Stockman places Bain capital squarely in that context:
Bain Capital is a product of the Great Deformation. It has garnered fabulous winnings through leveraged speculation in financial markets that have been perverted and deformed by decades of money printing and Wall Street coddling by the Fed. So Bain’s billions of profits were not rewards for capitalist creation; they were mainly windfalls collected from gambling in markets that were rigged to rise.
Romney’s time at Bain Capital coincided with “the first great Greenspan bubble, which crested at the turn of the century and ended in the thundering stock-market crash of 2000-02.” During that time, most of Bain’s deals earned a lower return than an investor could earn in an S & P 500 index fund. But the company’s ten best deals returned a profit of $1.8 billion on an investment of only $250 million. Four of those ten best deals ended in bankruptcy for the acquired company, indicating that Bain’s success did not depend on the success of its acquisitions. For example, Bain bought a lot of department stores and clothing chains that were threatened by the expansion of big-box stores like Wal-Mart. It had one of its acquisitions, Stage Stores Inc., in turn acquire another endangered chain, C.R. Anthony. Bain then touted the combined operation as a successful, expanding company, and quickly sold its stake at a $175 million profit (18 times what it invested) as soon as the stock went up. When the company, heavily laden with debt and still facing with the same competitive pressures, went bankrupt, about 5,000 jobs were lost.
Bain invested in more successful companies as well, but it rarely made as much on the deal. It provided $5 million in seed money for Staples, from which it made a $15 million profit. Staples went on to become the retail giant of the office-supply business, with a workforce of 90,000. Stockman notes, however, that this mainly represented a transfer of jobs from smaller stationery and office-supply stores that Staples either acquired or put out of business. (He also notes that about 45% of the jobs at Staples are now part-time.) Stockman’s point is not to blame Bain for the transition from small retail stores to big-box stores, which has produced economies of scale and lower prices for consumers. The point is that the Bain business model was indifferent to job creation. Bain could “buy, strip and flip” the losers or invest in the winners, making money either way. Knowing how to play this speculative game for short-term profit is not at all the same as knowing how to create new jobs in a competitive global economy.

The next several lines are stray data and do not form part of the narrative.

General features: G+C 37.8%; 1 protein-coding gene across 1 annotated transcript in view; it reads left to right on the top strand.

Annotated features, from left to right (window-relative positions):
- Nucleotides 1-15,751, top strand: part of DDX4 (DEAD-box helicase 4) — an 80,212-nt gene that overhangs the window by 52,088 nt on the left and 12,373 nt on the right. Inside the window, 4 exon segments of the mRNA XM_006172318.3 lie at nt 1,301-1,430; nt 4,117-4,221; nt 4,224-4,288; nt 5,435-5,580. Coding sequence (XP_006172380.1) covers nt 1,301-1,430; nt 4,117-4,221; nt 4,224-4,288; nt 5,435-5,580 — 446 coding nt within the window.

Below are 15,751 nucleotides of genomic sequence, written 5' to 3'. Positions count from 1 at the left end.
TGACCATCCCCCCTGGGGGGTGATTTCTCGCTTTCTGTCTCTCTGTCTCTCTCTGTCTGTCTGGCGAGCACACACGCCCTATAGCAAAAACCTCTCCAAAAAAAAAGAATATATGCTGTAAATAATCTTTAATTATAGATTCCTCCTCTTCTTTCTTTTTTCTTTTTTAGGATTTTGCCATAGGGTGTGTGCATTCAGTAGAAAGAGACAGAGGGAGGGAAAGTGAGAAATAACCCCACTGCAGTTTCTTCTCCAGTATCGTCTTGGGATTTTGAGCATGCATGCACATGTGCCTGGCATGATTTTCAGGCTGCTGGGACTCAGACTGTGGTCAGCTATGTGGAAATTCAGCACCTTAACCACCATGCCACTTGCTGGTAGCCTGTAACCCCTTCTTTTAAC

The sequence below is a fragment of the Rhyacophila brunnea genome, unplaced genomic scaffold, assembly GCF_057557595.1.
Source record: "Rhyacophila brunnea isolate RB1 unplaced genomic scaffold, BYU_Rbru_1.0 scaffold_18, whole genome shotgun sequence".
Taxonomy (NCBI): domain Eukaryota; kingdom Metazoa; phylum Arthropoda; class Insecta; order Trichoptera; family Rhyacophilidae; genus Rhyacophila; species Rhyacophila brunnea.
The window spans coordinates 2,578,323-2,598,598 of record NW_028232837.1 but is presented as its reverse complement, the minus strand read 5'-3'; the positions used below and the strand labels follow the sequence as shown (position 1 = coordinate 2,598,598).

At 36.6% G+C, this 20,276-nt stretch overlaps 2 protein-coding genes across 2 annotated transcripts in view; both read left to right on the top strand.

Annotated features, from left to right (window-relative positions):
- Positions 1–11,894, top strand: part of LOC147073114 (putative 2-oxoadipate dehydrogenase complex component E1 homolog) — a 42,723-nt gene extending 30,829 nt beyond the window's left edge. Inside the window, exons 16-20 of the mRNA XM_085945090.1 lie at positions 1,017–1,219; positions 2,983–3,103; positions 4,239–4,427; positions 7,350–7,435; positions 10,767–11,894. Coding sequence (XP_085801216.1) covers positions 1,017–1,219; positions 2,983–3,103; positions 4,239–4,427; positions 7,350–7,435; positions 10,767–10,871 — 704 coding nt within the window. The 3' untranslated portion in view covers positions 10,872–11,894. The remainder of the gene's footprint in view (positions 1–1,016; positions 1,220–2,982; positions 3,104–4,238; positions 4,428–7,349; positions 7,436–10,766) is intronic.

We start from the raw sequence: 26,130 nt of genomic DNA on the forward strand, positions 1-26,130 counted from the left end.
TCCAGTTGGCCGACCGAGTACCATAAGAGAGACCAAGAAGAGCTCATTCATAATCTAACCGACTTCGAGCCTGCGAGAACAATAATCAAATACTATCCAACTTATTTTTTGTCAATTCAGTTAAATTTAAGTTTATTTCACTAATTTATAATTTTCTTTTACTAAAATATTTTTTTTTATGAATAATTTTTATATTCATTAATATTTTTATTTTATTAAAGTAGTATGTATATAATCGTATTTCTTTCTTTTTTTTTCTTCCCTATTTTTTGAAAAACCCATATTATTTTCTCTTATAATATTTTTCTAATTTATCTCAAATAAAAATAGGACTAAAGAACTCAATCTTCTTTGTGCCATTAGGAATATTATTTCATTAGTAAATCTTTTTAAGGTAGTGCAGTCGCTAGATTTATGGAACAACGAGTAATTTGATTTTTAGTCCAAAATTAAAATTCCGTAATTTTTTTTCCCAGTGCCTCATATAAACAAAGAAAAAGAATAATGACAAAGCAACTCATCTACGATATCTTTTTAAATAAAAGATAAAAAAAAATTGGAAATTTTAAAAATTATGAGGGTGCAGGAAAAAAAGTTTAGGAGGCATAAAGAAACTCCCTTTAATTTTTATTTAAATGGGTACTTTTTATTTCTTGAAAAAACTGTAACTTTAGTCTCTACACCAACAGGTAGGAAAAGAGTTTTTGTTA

Liberals will probably feel that Stockman places too much of the blame for deforming capitalism on government monetary and tax policy, and not enough on corporations’ own tendencies to pursue private profit at the expense of public good. But both liberals and conservatives may agree with Stockman’s main contention, that experience with this peculiar kind of capitalism isn’t a very good qualification for the presidency:
In short, this is a record about a dangerous form of leveraged gambling that has been enabled by the failed central banking and taxing policies of the state. That it should be offered as evidence that Mitt Romney is a deeply experienced capitalist entrepreneur and job creator is surely a testament to the financial deformations of our times.